The history of the La Roque
The first date that it appears that there was a mill on the grounds of La Roque was in 1454. It seems that it began as a textile mill. However, it wasn't until 1564 that the archbishop of Avignon, lord of Noves, officially conceded this ground for a textile mill so perhaps it had been destroyed and was rebuilt at that time.
In the early 17th century, a large project of drainage of 1700 acres of marshes, covering part of Noves to Saint-Remy, was undertaken. The river Anguillon, as it exists today, was created in order to drain all these waters. The mill was destroyed again during this period to accommodate this project.
The Roux family and the flour mill
In 1682, Antoine Roux purchased the grounds of la Roque, which remained in the hands of his family for approximately three centuries. Following the French revolution, his grandson received the rights to build a flour mill. This mill was completed in 1793.
In the early stages, the mill encountered difficulties as the flow of this river was irregular. At that time other small artisanal activities were created such as tile works, a chalk furnace and a barn for animals.
In 1858, a stone damn was built on the Anguillon river. This damn allowed the mill to operate year round. Six full time millers were employed. During this period, the small artisanal activities were stopped, the large vertical water wheel was replaced by a turbine and the grinding millstones were replaced by cylindrical grinders. At the beginning of the 20th century, the flour mill (including 4 grinders) was producing up to eight tons of flour a day.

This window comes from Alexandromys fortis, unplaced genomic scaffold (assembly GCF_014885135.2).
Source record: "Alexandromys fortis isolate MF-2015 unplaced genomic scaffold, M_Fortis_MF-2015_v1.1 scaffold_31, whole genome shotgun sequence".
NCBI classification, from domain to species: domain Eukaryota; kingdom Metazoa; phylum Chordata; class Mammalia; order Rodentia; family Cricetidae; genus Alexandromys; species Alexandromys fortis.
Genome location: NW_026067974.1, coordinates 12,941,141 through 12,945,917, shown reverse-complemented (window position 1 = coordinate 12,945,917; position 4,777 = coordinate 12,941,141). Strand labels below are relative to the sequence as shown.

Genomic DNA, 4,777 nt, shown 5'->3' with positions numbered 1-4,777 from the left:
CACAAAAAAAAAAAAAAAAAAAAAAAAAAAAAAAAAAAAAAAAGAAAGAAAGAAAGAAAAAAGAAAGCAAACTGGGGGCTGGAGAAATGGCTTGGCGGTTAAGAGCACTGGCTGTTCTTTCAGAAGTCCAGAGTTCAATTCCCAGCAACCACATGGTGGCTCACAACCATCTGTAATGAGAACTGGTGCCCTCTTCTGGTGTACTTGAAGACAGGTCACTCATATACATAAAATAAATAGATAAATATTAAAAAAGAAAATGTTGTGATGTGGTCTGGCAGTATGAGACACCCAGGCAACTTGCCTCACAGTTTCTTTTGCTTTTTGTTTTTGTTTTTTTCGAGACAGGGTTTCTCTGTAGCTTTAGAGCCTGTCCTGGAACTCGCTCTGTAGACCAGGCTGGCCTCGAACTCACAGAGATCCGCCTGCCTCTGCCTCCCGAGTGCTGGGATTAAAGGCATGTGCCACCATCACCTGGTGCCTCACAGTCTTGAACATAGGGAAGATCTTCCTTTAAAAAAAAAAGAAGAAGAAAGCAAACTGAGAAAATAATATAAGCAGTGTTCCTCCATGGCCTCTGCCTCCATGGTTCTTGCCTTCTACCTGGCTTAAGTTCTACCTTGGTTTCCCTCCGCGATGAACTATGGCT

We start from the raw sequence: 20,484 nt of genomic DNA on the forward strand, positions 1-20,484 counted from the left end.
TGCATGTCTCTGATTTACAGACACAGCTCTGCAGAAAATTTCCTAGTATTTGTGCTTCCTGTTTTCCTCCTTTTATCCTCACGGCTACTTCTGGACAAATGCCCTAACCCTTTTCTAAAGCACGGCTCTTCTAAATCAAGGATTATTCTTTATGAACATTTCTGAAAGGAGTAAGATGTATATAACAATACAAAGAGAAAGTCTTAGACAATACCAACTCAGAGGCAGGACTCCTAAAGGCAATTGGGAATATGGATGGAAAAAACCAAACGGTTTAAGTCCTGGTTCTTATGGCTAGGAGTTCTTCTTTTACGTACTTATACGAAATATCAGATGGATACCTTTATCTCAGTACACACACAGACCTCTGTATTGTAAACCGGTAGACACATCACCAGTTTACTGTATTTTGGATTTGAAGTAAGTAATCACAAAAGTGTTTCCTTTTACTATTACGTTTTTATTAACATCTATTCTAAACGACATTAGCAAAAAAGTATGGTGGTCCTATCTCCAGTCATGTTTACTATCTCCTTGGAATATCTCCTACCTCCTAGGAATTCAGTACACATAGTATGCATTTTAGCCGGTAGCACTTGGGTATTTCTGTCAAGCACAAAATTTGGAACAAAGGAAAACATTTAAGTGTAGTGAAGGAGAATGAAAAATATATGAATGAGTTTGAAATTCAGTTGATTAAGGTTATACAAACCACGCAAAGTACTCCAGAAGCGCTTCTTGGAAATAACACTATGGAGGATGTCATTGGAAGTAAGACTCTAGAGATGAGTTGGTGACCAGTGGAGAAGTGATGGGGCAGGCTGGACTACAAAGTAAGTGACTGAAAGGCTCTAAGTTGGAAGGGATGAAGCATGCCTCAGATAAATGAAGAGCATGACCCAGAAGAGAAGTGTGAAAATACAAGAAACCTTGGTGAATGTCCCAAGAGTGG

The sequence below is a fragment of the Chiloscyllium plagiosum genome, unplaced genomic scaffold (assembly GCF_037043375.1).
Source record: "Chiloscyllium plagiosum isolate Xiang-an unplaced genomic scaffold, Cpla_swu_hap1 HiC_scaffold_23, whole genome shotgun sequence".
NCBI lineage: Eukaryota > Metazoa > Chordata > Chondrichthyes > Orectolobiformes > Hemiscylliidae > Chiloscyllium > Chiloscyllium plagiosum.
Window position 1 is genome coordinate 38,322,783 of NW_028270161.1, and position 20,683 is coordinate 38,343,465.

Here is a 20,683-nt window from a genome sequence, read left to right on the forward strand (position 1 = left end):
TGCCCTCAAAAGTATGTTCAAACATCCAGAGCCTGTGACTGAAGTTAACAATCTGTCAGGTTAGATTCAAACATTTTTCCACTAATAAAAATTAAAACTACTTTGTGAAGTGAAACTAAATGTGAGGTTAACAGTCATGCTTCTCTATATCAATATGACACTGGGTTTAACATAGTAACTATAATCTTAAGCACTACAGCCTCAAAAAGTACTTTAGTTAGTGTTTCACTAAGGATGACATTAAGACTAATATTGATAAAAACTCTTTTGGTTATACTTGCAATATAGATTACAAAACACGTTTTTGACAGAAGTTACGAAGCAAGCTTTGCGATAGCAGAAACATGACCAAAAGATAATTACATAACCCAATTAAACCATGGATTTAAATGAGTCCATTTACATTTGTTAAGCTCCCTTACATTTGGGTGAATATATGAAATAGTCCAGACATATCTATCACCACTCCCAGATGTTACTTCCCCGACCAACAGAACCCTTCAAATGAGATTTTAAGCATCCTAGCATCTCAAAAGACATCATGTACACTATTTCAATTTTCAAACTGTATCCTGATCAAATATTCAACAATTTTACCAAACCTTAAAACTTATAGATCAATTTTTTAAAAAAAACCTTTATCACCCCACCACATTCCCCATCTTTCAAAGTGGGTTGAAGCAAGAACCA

The main house of the owner was rebuilt in 1910 in the style of grandeur such that one finds in the city. Inside, the decor followed the period of Art Nouveau, a style very in vogue at that time.
After World War II, the activity of the mill started to decline and it subsequently ceased to operate in 1962. From this period until 1977, the mill produced electricity for the area. In 1977, this activity also stopped as the stone damn on the river was destroyed to avoid flooding which left no water power for the mill to operate.
After the death of Stanislas Roux, the family sold La Roque in 1984.
ref. Lucien Bravelet - Memori de Casteu-Reinard
Restauration of the domain
Baron Fallon, admirer of this domain and its old buildings,, bought La Roque in 1994 and begain his long restoration process.
He has preserved just about all the equipment of the old mill and, as our guest, you are invited to visit them. Baron Fallon will give you a tour and explain the history, how the flour was produced and how the other buildings on the property were used..
Chalk furnace and Tileworks.